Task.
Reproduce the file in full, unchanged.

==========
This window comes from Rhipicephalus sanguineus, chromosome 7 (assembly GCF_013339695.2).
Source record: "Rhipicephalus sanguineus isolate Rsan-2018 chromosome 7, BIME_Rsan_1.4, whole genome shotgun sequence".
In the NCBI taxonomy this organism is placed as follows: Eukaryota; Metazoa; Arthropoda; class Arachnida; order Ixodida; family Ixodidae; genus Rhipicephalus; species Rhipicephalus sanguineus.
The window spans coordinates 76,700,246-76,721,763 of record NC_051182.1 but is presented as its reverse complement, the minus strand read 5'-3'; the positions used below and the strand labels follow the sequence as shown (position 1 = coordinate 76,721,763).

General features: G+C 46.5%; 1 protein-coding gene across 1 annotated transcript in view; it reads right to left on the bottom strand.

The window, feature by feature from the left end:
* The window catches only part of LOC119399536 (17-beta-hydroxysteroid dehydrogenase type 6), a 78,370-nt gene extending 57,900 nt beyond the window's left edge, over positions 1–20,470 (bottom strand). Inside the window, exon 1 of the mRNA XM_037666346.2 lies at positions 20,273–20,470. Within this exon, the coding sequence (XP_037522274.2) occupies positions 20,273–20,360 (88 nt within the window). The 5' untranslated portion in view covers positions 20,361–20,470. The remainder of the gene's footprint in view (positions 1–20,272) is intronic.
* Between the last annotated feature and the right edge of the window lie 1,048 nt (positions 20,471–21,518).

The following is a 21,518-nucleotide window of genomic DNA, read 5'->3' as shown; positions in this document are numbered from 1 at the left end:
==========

This window comes from Rhipicephalus sanguineus, chromosome 7 (assembly GCF_013339695.2).
Source record: "Rhipicephalus sanguineus isolate Rsan-2018 chromosome 7, BIME_Rsan_1.4, whole genome shotgun sequence".
In the NCBI taxonomy this organism is placed as follows: Eukaryota; Metazoa; Arthropoda; class Arachnida; order Ixodida; family Ixodidae; genus Rhipicephalus; species Rhipicephalus sanguineus.
The window spans coordinates 76,700,246-76,721,763 of record NC_051182.1 but is presented as its reverse complement, the minus strand read 5'-3'; the positions used below and the strand labels follow the sequence as shown (position 1 = coordinate 76,721,763).

General features: G+C 46.5%; 1 protein-coding gene across 1 annotated transcript in view; it reads right to left on the bottom strand.

The window, feature by feature from the left end:
* The window catches only part of LOC119399536 (17-beta-hydroxysteroid dehydrogenase type 6), a 78,370-nt gene extending 57,900 nt beyond the window's left edge, over positions 1–20,470 (bottom strand). Inside the window, exon 1 of the mRNA XM_037666346.2 lies at positions 20,273–20,470. Within this exon, the coding sequence (XP_037522274.2) occupies positions 20,273–20,360 (88 nt within the window). The 5' untranslated portion in view covers positions 20,361–20,470. The remainder of the gene's footprint in view (positions 1–20,272) is intronic.
* Between the last annotated feature and the right edge of the window lie 1,048 nt (positions 20,471–21,518).

The following is a 21,518-nucleotide window of genomic DNA, read 5'->3' as shown; positions in this document are numbered from 1 at the left end: